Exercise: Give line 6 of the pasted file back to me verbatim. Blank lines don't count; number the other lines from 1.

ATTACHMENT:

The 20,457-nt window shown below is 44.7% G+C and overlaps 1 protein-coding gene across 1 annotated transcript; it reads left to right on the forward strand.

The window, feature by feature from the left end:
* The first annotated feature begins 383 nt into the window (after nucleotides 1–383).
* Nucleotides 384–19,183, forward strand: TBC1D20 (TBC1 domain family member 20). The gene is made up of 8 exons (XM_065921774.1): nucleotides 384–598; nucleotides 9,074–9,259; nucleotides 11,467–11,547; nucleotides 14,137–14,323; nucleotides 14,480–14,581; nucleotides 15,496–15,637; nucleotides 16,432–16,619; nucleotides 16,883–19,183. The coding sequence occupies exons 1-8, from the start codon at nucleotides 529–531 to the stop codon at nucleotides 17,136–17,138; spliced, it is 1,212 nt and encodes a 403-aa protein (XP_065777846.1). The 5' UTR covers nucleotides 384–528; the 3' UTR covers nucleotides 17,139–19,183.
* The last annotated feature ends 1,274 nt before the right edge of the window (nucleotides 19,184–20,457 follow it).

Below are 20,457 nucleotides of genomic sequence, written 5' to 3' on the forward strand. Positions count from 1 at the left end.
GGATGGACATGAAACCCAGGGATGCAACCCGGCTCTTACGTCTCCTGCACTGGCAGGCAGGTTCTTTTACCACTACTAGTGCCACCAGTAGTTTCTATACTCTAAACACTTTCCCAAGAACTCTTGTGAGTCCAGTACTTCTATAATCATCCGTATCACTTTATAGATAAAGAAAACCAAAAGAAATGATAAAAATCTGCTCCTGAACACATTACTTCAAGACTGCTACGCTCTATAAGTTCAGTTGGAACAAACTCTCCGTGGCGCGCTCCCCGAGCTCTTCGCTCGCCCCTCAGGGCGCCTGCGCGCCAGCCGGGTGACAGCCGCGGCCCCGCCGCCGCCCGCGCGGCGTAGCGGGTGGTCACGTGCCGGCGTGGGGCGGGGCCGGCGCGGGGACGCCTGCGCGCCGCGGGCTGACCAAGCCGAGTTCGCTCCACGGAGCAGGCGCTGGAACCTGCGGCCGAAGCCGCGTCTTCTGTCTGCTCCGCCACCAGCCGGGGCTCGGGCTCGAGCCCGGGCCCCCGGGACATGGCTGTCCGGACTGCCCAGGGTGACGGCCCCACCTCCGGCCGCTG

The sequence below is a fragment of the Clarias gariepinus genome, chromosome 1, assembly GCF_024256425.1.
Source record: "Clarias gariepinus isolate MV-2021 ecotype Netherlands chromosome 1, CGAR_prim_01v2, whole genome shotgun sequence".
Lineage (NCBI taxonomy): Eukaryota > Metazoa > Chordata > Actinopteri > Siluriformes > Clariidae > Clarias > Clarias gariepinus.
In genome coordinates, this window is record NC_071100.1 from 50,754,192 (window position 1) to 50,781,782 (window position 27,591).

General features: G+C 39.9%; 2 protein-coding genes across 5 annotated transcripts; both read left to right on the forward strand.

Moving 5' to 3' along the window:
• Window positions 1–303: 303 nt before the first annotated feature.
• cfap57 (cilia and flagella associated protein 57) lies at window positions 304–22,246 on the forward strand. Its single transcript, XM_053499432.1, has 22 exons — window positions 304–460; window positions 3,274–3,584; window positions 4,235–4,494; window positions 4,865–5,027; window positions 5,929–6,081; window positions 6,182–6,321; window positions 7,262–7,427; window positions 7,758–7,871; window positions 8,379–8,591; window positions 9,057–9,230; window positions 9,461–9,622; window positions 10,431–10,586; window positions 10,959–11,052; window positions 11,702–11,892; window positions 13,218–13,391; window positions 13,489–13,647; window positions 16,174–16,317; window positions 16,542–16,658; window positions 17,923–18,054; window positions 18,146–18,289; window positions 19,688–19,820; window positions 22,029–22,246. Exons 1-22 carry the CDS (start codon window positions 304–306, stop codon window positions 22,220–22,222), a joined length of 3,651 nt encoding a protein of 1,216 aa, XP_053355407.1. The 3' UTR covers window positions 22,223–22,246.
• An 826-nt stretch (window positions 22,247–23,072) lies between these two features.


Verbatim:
Below are 20,457 nucleotides of genomic sequence, written 5' to 3' on the forward strand. Positions count from 1 at the left end.